Parents and aged care workers have for years been promised “smart diapers” that send a text message when they need to be changed.

Electronic wetness-sensing nappies still aren’t on supermarket shelves – but ASX-listed Simavita is hoping to change that.

Until recently, Simavita (ASX:SVA) focused mainly on an electronic incontinence assessment product, ASSESSPLUS, aimed at aged care workers in nursery homes.

“When people are admitted to an aged care facility, they’re required to have an incontinence assessment,” Simavita’s chief commercial officer Peta Jurd told Stockhead.

“The challenge with paper-based systems is they are inaccurate and it’s invasive to check their incontinence pad every two hours. With our assessment product, a sensor strip embedded in the diaper can record wetness events every four seconds.”

Now Simavita is talking to manufacturers about a new low-cost wireless system, ALERTPLUS, designed for “everyday use in adult and infant diapers”.

“The sensor is printed onto the diaper material,” said Ms Jurd.

“That then sends an alert to a smartphone via Bluetooth, so you get an indication of the time to change the diaper.”

Pivoting from incontinence assessment to low-cost, electronic nappies hasn’t been easy.

Two weeks ago the ASX queried SimaVita’s expected $1.8 million expenditure this quarter, noting it had only a little over $2 million in the bank.

Simavita responded that it would continue with negative operating cashflows “for the time being”, but was exploring cash-raising opportunities.

There have been significant cuts to staff and operational costs in the US.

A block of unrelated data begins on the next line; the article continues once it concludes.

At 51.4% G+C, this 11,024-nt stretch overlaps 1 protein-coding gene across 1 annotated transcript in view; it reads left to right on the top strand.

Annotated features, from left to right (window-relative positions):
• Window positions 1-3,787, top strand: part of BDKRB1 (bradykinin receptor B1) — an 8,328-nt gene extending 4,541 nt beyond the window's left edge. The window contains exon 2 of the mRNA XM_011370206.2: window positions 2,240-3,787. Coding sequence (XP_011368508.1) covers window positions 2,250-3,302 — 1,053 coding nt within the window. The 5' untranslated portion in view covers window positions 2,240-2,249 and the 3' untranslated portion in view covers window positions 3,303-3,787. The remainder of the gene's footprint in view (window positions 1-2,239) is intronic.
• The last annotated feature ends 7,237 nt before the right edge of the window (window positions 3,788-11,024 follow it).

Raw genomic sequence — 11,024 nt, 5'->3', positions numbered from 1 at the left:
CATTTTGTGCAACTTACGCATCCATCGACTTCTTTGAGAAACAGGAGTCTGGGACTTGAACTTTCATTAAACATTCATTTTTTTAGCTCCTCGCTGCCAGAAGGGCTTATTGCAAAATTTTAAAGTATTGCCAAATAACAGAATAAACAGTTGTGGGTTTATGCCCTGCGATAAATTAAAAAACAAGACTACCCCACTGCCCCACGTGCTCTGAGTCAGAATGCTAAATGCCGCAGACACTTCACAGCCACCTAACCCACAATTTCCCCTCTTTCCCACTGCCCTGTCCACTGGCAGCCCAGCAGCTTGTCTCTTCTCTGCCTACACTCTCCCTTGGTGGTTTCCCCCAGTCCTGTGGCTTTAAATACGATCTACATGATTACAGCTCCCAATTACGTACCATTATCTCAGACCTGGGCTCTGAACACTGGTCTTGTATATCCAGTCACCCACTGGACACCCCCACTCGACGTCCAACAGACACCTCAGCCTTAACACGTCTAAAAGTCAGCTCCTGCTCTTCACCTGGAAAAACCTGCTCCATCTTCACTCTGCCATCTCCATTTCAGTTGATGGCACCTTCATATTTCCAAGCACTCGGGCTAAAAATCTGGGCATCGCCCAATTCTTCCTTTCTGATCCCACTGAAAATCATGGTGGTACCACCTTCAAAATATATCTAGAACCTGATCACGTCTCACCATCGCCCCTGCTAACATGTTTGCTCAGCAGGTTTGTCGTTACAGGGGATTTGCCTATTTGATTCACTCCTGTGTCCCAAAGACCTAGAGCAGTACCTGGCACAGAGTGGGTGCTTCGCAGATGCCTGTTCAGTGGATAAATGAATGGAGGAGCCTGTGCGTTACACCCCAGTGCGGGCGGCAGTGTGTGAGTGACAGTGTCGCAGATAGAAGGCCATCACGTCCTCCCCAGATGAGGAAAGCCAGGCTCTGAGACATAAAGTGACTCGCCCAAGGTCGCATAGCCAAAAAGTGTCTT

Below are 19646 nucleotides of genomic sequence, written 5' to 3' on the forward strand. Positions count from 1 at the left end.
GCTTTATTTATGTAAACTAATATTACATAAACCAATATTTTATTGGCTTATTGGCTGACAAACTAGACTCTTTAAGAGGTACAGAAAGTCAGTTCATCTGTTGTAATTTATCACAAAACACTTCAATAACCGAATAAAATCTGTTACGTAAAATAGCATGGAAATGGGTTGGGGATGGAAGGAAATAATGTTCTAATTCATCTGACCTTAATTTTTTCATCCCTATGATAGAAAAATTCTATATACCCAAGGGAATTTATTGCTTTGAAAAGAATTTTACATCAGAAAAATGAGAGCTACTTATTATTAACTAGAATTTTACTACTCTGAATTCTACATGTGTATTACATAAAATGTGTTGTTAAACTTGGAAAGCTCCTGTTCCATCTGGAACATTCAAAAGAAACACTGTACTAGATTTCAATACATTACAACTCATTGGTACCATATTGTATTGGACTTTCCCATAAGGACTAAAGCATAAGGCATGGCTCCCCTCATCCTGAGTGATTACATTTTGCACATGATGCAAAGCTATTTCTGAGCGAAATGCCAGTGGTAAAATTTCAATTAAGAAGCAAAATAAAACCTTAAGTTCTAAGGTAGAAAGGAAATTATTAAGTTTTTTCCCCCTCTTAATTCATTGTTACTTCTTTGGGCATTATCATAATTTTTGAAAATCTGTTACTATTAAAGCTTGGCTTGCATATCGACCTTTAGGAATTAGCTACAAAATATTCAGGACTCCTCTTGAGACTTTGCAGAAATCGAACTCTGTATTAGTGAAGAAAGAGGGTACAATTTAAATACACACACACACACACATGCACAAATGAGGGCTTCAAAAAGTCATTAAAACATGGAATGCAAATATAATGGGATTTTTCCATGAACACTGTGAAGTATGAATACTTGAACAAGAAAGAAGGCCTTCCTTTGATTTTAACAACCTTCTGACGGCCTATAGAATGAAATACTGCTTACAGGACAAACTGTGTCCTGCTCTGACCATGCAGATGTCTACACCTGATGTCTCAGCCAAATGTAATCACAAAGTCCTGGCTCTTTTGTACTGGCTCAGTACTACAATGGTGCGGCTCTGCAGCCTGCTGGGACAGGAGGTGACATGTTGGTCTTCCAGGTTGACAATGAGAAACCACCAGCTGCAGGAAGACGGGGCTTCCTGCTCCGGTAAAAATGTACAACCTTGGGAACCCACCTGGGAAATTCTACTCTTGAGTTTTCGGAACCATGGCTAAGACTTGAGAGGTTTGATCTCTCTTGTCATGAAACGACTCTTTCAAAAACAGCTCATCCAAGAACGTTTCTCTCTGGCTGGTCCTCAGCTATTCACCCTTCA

But there are signs of progress for the new product.

Simavita has won patents for ALERTPLUS in “all major markets” and has begun making small quantities and an app.

“The company has been on an evolutionary journey,” Ms Jurd said.

“Now we’re moving to an everyday product. We’re in discussion now with manufacturers of infant diapers. No one has commercialised (smart diapers) yet, though there are certainly some companies with plans.”

Meanwhile SimaVita will continue to market its incontinence assessment product.

“Most people don’t realise that 4.8 million Australians suffer from some level of urinary incontinence,” Ms Jurd said.

“Even if 50 per cent of those cases are severe, that’s over 2 million people.

“We know 200,000 people are living in aged care, so there is an awful lot of cases out there in the community.

“It is really quite distressing because you find people with severe undiagnosed conditions – because of embarrassment they don’t even tell close family.

“The biggest opportunity we have to make a difference with the existing assessment process is in disability cases.

“The first disabled person we assessed was a young girl of 25 and even though she had 24/7 care, no one had identified that she had significant dehydration issues.”

SimaVita’s shares have traded between 2c and 9c over the past 12 months.